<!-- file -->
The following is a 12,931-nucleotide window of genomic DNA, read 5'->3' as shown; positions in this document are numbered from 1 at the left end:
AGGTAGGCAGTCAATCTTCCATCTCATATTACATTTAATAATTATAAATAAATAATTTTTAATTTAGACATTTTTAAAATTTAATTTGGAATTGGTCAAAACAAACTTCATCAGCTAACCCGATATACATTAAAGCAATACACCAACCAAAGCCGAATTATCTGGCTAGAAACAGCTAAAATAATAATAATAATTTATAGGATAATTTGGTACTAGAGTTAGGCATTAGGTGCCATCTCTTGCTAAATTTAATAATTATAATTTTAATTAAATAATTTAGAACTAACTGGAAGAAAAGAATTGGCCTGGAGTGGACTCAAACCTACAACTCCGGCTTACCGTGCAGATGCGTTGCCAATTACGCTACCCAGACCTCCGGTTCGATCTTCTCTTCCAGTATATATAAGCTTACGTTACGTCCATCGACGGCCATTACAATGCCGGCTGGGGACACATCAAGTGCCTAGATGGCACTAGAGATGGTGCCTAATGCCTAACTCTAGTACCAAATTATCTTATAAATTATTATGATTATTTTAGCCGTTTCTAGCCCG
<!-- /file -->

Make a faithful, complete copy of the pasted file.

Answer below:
The following is a 12,931-nucleotide window of genomic DNA, read 5'->3' as shown; positions in this document are numbered from 1 at the left end:
AGGTAGGCAGTCAATCTTCCATCTCATATTACATTTAATAATTATAAATAAATAATTTTTAATTTAGACATTTTTAAAATTTAATTTGGAATTGGTCAAAACAAACTTCATCAGCTAACCCGATATACATTAAAGCAATACACCAACCAAAGCCGAATTATCTGGCTAGAAACAGCTAAAATAATAATAATAATTTATAGGATAATTTGGTACTAGAGTTAGGCATTAGGTGCCATCTCTTGCTAAATTTAATAATTATAATTTTAATTAAATAATTTAGAACTAACTGGAAGAAAAGAATTGGCCTGGAGTGGACTCAAACCTACAACTCCGGCTTACCGTGCAGATGCGTTGCCAATTACGCTACCCAGACCTCCGGTTCGATCTTCTCTTCCAGTATATATAAGCTTACGTTACGTCCATCGACGGCCATTACAATGCCGGCTGGGGACACATCAAGTGCCTAGATGGCACTAGAGATGGTGCCTAATGCCTAACTCTAGTACCAAATTATCTTATAAATTATTATGATTATTTTAGCCGTTTCTAGCCCG